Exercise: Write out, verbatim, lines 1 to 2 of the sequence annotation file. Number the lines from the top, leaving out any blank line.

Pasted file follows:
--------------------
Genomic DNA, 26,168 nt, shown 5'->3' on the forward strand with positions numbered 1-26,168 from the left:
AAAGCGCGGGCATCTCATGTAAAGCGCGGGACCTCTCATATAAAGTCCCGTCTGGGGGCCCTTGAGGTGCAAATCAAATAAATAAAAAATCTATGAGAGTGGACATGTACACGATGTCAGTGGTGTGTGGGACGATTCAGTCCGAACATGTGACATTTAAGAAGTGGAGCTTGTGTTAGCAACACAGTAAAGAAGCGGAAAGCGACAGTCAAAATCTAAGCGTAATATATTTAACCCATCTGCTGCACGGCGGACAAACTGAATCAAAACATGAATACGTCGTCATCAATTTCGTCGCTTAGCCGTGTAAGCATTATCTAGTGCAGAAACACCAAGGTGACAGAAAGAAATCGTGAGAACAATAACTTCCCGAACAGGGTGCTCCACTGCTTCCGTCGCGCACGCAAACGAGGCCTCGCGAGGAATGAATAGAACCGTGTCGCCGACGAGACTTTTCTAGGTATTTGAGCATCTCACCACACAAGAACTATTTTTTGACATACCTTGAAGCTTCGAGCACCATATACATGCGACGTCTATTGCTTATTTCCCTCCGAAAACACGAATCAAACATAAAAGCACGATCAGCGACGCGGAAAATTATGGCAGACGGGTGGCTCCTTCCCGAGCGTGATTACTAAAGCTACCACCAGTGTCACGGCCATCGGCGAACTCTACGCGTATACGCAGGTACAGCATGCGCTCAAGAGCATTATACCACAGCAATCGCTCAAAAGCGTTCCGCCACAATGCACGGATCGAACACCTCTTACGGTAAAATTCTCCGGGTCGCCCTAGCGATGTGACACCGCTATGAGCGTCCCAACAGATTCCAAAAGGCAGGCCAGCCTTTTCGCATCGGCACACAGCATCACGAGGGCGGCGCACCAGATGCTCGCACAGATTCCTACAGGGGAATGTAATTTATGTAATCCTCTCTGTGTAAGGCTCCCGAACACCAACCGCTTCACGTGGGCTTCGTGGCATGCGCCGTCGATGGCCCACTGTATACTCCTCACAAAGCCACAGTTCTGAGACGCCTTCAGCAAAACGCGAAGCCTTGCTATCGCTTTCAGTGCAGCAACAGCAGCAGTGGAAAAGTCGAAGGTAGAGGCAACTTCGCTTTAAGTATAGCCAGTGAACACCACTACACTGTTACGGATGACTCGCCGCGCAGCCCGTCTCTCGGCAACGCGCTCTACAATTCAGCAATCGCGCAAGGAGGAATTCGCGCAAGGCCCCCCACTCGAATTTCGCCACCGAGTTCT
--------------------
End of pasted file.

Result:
Genomic DNA, 26,168 nt, shown 5'->3' on the forward strand with positions numbered 1-26,168 from the left:
AAAGCGCGGGCATCTCATGTAAAGCGCGGGACCTCTCATATAAAGTCCCGTCTGGGGGCCCTTGAGGTGCAAATCAAATAAATAAAAAATCTATGAGAGTGGACATGTACACGATGTCAGTGGTGTGTGGGACGATTCAGTCCGAACATGTGACATTTAAGAAGTGGAGCTTGTGTTAGCAACACAGTAAAGAAGCGGAAAGCGACAGTCAAAATCTAAGCGTAATATATTTAACCCATCTGCTGCACGGCGGACAAACTGAATCAAAACATGAATACGTCGTCATCAATTTCGTCGCTTAGCCGTGTAAGCATTATCTAGTGCAGAAACACCAAGGTGACAGAAAGAAATCGTGAGAACAATAACTTCCCGAACAGGGTGCTCCACTGCTTCCGTCGCGCACGCAAACGAGGCCTCGCGAGGAATGAATAGAACCGTGTCGCCGACGAGACTTTTCTAGGTATTTGAGCATCTCACCACACAAGAACTATTTTTTGACATACCTTGAAGCTTCGAGCACCATATACATGCGACGTCTATTGCTTATTTCCCTCCGAAAACACGAATCAAACATAAAAGCACGATCAGCGACGCGGAAAATTATGGCAGACGGGTGGCTCCTTCCCGAGCGTGATTACTAAAGCTACCACCAGTGTCACGGCCATCGGCGAACTCTACGCGTATACGCAGGTACAGCATGCGCTCAAGAGCATTATACCACAGCAATCGCTCAAAAGCGTTCCGCCACAATGCACGGATCGAACACCTCTTACGGTAAAATTCTCCGGGTCGCCCTAGCGATGTGACACCGCTATGAGCGTCCCAACAGATTCCAAAAGGCAGGCCAGCCTTTTCGCATCGGCACACAGCATCACGAGGGCGGCGCACCAGATGCTCGCACAGATTCCTACAGGGGAATGTAATTTATGTAATCCTCTCTGTGTAAGGCTCCCGAACACCAACCGCTTCACGTGGGCTTCGTGGCATGCGCCGTCGATGGCCCACTGTATACTCCTCACAAAGCCACAGTTCTGAGACGCCTTCAGCAAAACGCGAAGCCTTGCTATCGCTTTCAGTGCAGCAACAGCAGCAGTGGAAAAGTCGAAGGTAGAGGCAACTTCGCTTTAAGTATAGCCAGTGAACACCACTACACTGTTACGGATGACTCGCCGCGCAGCCCGTCTCTCGGCAACGCGCTCTACAATTCAGCAATCGCGCAAGGAGGAATTCGCGCAAGGCCCCCCACTCGAATTTCGCCACCGAGTTCT